I am trying to implement a general matrix-matrix multiplication OpenCL kernel, one that conforms to `C = α*A*B + β*C`

.

# The Kernel

I did some research online and decided to use a modified kernel from this website as a starting point. The main modification I have made is that allocation of local memory as working space is now dynamic. Below is the kernel I have written:

```
__kernel
void clkernel_gemm(const uint M, const uint N, const uint K, const float alpha,
__global const float* A, __global const float* B, const float beta,
__global float* C, __local float* Asub, __local float* Bsub) {
const uint row = get_local_id(0);
const uint col = get_local_id(1);
const uint TS = get_local_size(0); // Tile size
const uint globalRow = TS * get_group_id(0) + row; // Row ID of C (0..M)
const uint globalCol = TS * get_group_id(1) + col; // Row ID of C (0..N)
// Initialise the accumulation register
float acc = 0.0f;
// Loop over all tiles
const int numtiles = K / TS;
for (int t = 0; t < numtiles; t++) {
const int tiledRow = TS * t + row;
const int tiledCol = TS * t + col;
Asub[col * TS + row] = A[tiledCol * M + globalRow];
Bsub[col * TS + row] = B[globalCol * K + tiledRow];
barrier(CLK_LOCAL_MEM_FENCE);
for(int k = 0; k < TS; k++) {
acc += Asub[k * TS + row] * Bsub[col * TS + k] * alpha;
}
barrier(CLK_LOCAL_MEM_FENCE);
}
C[globalCol * M + globalRow] = fma(beta, C[globalCol * M + globalRow], acc);
}
```

Tile Size (TS) is now a value defined in the calling code, which looks like this:

```
// A, B and C are 2D matrices, their cl::Buffers have already been set up
// and values appropriately set.
kernel.setArg(0, (cl_int)nrowA);
kernel.setArg(1, (cl_int)ncolB);
kernel.setArg(2, (cl_int)ncolA);
kernel.setArg(3, alpha);
kernel.setArg(4, A_buffer);
kernel.setArg(5, B_buffer);
kernel.setArg(6, beta);
kernel.setArg(7, C_buffer);
kernel.setArg(8, cl::Local(sizeof(float) * nrowA * ncolB));
kernel.setArg(9, cl::Local(sizeof(float) * nrowA * ncolB));
cl::NDRange global(nrowA, ncolB);
cl::NDRange local(nrowA, ncolB);
status = cmdq.enqueueNDRangeKernel(kernel, cl::NDRange(0), global, local);
```

# The Problem

The problem I am encountering is, unit tests (written with Google's gtest) I have written will randomly fail, but only for this particular kernel. (I have 20 other kernels in the same `.cl`

source file that pass tests 100% of the time)

I have a test that multiplies a 1x4 float matrix `{0.0, 1.0, 2.0, 3.0}`

with a transposed version of itself `{{0.0}, {1.0}, {2.0}, {3.0}}`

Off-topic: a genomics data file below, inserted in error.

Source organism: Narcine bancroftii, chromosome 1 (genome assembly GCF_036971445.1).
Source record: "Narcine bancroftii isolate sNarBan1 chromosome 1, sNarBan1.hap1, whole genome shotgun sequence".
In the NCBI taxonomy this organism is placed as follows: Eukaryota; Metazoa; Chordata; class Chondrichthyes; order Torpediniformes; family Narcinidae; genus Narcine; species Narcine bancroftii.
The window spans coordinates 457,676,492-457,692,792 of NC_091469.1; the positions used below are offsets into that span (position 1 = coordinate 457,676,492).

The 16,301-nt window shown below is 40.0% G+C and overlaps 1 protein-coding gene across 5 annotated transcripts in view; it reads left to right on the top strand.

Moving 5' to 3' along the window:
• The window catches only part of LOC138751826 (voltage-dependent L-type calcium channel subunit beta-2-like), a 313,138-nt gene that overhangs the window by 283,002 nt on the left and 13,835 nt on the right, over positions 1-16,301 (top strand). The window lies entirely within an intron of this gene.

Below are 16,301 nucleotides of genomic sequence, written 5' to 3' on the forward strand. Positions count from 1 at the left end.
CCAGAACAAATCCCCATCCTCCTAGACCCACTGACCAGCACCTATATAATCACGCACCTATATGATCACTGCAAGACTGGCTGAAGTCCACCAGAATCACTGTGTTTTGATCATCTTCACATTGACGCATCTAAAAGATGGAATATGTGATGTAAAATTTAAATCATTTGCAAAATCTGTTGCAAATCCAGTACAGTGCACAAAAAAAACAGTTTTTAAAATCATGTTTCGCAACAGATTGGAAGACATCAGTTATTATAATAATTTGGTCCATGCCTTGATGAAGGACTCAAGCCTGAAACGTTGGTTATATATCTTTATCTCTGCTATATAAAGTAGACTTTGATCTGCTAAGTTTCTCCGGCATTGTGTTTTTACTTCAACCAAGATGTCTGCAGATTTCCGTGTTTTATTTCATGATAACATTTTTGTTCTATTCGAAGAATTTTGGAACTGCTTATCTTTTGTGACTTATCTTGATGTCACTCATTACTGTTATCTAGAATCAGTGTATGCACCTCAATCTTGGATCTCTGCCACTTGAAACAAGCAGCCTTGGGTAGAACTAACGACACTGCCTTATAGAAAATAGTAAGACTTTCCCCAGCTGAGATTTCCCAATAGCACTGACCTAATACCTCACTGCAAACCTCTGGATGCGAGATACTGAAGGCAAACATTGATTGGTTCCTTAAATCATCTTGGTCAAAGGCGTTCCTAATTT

. The expected output is `{14.0}`

.

However, I can get this correct result maybe just 75% of the time.

Sometimes, I can get 23.0 (GTX 970), 17.01 (GTX 750) or just `-nan`

and 0.0 (all 3 devices). The curious part is, the respective incorrect results seem to be unique to the devices; I cannot seem to, for example, get 23.0 on the Intel CPU or the GTX 750.

I am baffled because if I have made an algorithmic or mathematical mistake, the mistake should be consistent; instead I am getting incorrect results only randomly.

**What am I doing wrong here?**

# Things I have tried

- I have verified that the data going into the kernels are correct.
- I have tried to initialize both
`__local`

memory to 0.0, but this causes all results to become wrong (but frankly, I'm not really sure how to initialize it properly) - I have written a test program that only executes this kernel to rule out any race conditions interacting with the rest of my program, but the bug still happens.

# Other points to note

- I am using the C++ wrapper retrieved directly from the Github page.
- To use the wrapper, I have defined
`CL_HPP_MINIMUM_OPENCL_VERSION 120`

and`CL_HPP_TARGET_OPENCL_VERSION 120`

. - I am compiling the kernels with the
`-cl-std=CL1.2`

flag. - All
`cl::Buffer`

s are created with*only*the`CL_MEM_READ_WRITE`

flag. - I am testing this on Ubuntu 16.04, Ubuntu 14.04, and Debian 8.
- I have tested this on Intel CPUs with the Intel OpenCL Runtime 16.1 for Ubuntu installed. The runtime reports that it supports up to OpenCL 1.2
- I have tested this on both Nvidia GTX 760 and 970. Nvidia only supports up to OpenCL 1.2.
- All 3 platforms exhibit the same problem with varying frequency.